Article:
Archive for November, 2016

It was raining. The temperature had dropped a good 10 degrees since the previous day. It was only just after 5.30 but it was already as dark as it was going to get. And I’d been planning to go for a run. Hmm.

run-in-rainIt’s very easy when faced with this kind of scenario just to give the whole thing a swerve and choose the glass of wine and Masterchef option. It’s an option I have taken many, many times. But this time, I chose the run. And this is how I turned a miserable cold wet evening run into, well, a distinctly more bearable cold wet evening run.

Tip 1: There’s no such thing as bad weather, just the wrong clothes. We’ve all heard this old saw before, and while it’s clearly wrong, there definitely is bad weather; I was looking out the door at some world class shitty weather, there is a valuable lesson in there too. I’ve got pretty good at judging the right combination of clothing for the conditions over the years. For cold and wet you need:

  1. Warm, long sleeved base layer. This is usually enough but might need t-shirt over the top.
  2. Waterproof jacket. These are amazing. First time I ran in the rain in one of these I almost wanted to run exclusively in the rain just to experience the joy of not getting soaked. Almost.
  3. Shorts not leggings. Legs don’t really get wet. And like it or not, men just tend to look weird in leggings.
  4. Hat and gloves: Thin running gloves. Some type of beanie style hat¹.

Tip 2: The right music. It was good luck rather than good judgement, but the moment I set off I got Dreams by Fleetwood Mac popping up on my trusty iPod shuffle. This transported me to a sun-drenched road in Laurel Canyon on an August morning in the mid 1970s. Surprising the magnitude of the effect. You can pick the era that most reminds you of sunny summer days².

Tip 3: Positive re-framing. The idea is to think of future runs. After a run in really appalling weather, you’ll be able to tell yourself that future runs just aren’t going to be as bad. You can even try and run in the worst weather you can find just to set your bench mark . Now the awfulness of this run becomes the counterweight to other potentially bad runs.

Tip 4: Embrace the misery. Suck it up. Remember what Nietzsche says: what doesn’t kill me makes me stronger. Or if you’d rather be inspired by something less aggressively übermensch, Dorothy Parker, who when asked if she liked writing replied that no, she didn’t like writing but she liked having written. Cheers, Dot. Now get out there; it’s only water!

¹Word of advice, if it’s a woollen hat, don’t put it in the washing machine. I did this with my hat and it took on a rather peculiar shape which when worn now makes my head take on a rather peculiar shape. I now borrow my wife’s hat.

²The other song that instantly came to mind for this was one-hit-wonder Owen Paul’s Favourite Waste Of Time. Doubtless you will have your own ideas.


The Victoria Linetube-map

Total distance run: 14.5 miles

Time taken: 2hrs 25 mins

I am planning to run the London Underground. Not in a Transport for London kinda way you understand, but  in a trainers on feet and iPod shuffle in ears kinda way. I’m not the first person to try this (these guys have done it too) but I couldn’t find that much info about people who have. So if you’re thinking of taking it on, or if you’re just interested in some dude running through various parts of this great city of ours and writing about what he saw along the way, read on, my friend.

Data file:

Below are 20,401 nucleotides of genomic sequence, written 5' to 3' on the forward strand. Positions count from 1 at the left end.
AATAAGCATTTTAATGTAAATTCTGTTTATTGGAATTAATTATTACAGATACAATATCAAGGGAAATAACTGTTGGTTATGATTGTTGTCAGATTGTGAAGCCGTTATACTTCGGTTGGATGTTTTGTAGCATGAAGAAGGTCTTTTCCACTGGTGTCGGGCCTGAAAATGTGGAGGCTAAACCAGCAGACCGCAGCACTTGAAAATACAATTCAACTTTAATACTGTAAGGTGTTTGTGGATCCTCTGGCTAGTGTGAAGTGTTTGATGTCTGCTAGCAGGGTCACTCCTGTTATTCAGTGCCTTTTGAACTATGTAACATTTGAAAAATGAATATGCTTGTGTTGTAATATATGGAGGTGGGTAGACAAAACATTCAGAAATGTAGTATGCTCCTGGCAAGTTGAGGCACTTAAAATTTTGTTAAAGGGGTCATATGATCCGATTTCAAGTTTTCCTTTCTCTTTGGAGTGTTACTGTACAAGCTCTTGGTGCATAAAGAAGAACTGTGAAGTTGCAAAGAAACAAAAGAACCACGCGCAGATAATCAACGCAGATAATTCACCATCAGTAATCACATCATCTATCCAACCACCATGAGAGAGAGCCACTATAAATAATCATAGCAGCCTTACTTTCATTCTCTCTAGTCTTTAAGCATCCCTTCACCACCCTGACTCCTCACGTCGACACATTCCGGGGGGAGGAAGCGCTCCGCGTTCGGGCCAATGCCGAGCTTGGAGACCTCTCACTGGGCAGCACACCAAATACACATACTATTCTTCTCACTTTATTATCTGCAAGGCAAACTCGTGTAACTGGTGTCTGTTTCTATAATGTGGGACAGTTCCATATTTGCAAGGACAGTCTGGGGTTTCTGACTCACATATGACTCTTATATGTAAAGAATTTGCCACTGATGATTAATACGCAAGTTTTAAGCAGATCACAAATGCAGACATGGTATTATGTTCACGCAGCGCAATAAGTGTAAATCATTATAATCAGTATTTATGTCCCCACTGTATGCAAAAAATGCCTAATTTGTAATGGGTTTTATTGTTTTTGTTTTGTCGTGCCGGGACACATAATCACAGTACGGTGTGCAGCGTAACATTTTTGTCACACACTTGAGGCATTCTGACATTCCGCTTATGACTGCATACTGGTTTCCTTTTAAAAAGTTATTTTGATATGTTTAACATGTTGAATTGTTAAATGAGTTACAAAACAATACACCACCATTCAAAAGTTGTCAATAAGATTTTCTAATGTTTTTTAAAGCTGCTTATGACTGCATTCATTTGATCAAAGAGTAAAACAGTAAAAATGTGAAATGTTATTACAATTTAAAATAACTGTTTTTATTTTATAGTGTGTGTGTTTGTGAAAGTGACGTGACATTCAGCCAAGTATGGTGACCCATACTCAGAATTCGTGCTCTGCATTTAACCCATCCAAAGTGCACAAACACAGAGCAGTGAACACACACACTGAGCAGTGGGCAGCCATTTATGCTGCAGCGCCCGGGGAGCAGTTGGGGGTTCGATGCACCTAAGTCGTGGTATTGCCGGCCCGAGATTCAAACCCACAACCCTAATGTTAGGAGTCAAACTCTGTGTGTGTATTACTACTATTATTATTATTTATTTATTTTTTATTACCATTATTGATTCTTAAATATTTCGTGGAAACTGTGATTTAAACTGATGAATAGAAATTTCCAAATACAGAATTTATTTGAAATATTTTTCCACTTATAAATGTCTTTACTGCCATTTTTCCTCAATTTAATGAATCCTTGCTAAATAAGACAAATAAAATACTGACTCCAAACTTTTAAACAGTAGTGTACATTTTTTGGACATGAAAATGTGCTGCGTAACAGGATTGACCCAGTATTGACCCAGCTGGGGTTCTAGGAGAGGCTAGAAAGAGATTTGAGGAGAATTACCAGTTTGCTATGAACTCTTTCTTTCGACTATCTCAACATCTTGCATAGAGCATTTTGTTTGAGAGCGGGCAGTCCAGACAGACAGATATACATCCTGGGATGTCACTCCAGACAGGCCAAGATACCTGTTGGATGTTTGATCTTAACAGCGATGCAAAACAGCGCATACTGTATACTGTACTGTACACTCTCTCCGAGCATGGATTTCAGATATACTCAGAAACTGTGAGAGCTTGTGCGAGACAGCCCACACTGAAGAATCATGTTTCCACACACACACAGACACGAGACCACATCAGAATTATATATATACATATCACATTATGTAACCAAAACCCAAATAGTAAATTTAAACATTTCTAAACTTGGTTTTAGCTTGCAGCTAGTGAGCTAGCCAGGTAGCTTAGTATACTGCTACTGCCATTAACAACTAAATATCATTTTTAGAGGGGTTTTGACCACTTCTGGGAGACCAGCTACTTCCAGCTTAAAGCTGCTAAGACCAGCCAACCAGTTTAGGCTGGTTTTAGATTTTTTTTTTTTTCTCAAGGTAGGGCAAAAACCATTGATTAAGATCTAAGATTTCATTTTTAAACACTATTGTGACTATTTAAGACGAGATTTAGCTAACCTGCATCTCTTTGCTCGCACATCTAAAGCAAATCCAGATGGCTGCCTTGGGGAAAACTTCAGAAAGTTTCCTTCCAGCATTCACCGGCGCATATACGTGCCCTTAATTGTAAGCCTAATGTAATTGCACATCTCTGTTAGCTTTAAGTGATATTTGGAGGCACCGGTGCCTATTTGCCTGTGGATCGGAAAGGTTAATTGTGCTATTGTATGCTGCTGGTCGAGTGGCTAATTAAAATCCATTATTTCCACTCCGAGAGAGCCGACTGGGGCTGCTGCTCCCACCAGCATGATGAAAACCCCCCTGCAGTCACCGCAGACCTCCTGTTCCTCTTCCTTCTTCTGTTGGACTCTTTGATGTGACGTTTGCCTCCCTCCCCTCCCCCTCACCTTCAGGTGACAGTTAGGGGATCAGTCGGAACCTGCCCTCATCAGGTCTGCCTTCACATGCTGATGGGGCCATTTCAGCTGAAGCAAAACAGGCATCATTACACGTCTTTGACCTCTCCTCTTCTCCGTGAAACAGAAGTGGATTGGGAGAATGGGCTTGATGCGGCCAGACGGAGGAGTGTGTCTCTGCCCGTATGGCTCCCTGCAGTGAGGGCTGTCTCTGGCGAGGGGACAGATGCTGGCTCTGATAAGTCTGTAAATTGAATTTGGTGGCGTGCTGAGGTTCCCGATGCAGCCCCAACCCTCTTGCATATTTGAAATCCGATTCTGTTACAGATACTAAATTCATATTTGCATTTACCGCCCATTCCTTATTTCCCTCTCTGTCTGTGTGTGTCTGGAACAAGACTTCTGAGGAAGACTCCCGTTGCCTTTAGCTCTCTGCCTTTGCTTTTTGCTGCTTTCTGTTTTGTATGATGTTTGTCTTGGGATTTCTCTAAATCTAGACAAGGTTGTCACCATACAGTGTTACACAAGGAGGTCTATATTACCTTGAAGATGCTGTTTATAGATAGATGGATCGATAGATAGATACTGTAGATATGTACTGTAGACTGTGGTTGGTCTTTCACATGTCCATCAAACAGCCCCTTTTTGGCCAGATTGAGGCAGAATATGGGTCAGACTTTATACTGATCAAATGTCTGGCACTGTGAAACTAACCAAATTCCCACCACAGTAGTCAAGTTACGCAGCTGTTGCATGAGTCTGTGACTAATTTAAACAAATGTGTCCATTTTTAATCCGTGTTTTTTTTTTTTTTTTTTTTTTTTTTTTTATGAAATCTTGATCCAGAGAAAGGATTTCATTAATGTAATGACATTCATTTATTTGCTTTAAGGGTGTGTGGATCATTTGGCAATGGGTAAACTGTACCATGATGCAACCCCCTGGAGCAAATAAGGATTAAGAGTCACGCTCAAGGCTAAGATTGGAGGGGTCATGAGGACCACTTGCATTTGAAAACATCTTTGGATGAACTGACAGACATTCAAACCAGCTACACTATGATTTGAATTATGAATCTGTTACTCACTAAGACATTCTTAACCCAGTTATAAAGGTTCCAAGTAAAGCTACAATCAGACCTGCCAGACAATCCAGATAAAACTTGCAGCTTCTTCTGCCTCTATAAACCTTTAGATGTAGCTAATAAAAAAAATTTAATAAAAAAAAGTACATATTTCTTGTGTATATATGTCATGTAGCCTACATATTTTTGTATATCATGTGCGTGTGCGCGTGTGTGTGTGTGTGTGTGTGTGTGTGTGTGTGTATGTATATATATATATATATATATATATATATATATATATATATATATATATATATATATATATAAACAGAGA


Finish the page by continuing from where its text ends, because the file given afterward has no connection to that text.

The Victoria line seemed like an obvious place to start; only a little more than a half marathon, it wasn’t too challenging (some of the lines, I had discovered, are really, really long) and it was one of the lines that runs through my part of town in north London. It was only a short hop to get to my starting point of Walthamstow Central.

It was a glorious Sunday morning, with the sun high in the sky and not a cloud on the horizon. I knew the route fairly well and was sure that once I’d made it through the Badlands of Waltham Forest, to somewhere around say the Badlands of Seven Sisters, I’d  be able to get myself all the way down to Brixton without having to spend much time on Google Maps.

Things did not begin well.

walthamstowI emerged from the underground into Walthamstow Central bus station and looked for what I thought was the road I needed  to get me to my second stop, Blackhorse Road, but… nothing looked quite how it had on my phone five minutes earlier. I crossed over the road and back again. I consulted the many maps indicating exactly where I was, but then I couldn’t find the actual roads. Less than five minutes in to my new venture and I was already freakin’ lost.  This did not bode well.

Eventually I found my bearings thanks to a helpful old lady who’d spotted my confusion and offered her local knowledge

Walthamstow is rather pretty. A little like a lively rural town, with teashops and hanging baskets outside the pubs and an air of quiet sophistication. Which was somewhat misleading because within a few minutes I’d left all that behind and found myself running along a grimy industrial corridor with a of canal of toxic effluent on one side and the imminent danger of being flattened by lorries thundering past on the other, lorries whose drivers were clearly not expecting to see any kind of pedestrians and had consequently taken the position that running one over could not reasonably be blamed on them.

But it was barely ten minutes to Blackhorse Road and from there about the same to the transport hub of Tottenham Hale. None of this part of the route was pretty. But then pretty was not necessarily what I was after. I was keen to see the parts of the city that would otherwise have remained merely dots on the tube map. To be honest, I wasn’t going to be heading back here with the family for a day out any time soon, but running through it was great. It was exactly what I’d been hoping for.

For the next section I was back in familiar territory, running down past Finsbury Park and then along the hidden pathway by the railway line, coming out by Arsenal tube station. At Highbury and Islington I stopped in at Costa Coffee for a macchiato and a bacon roll. One hour down, six miles done.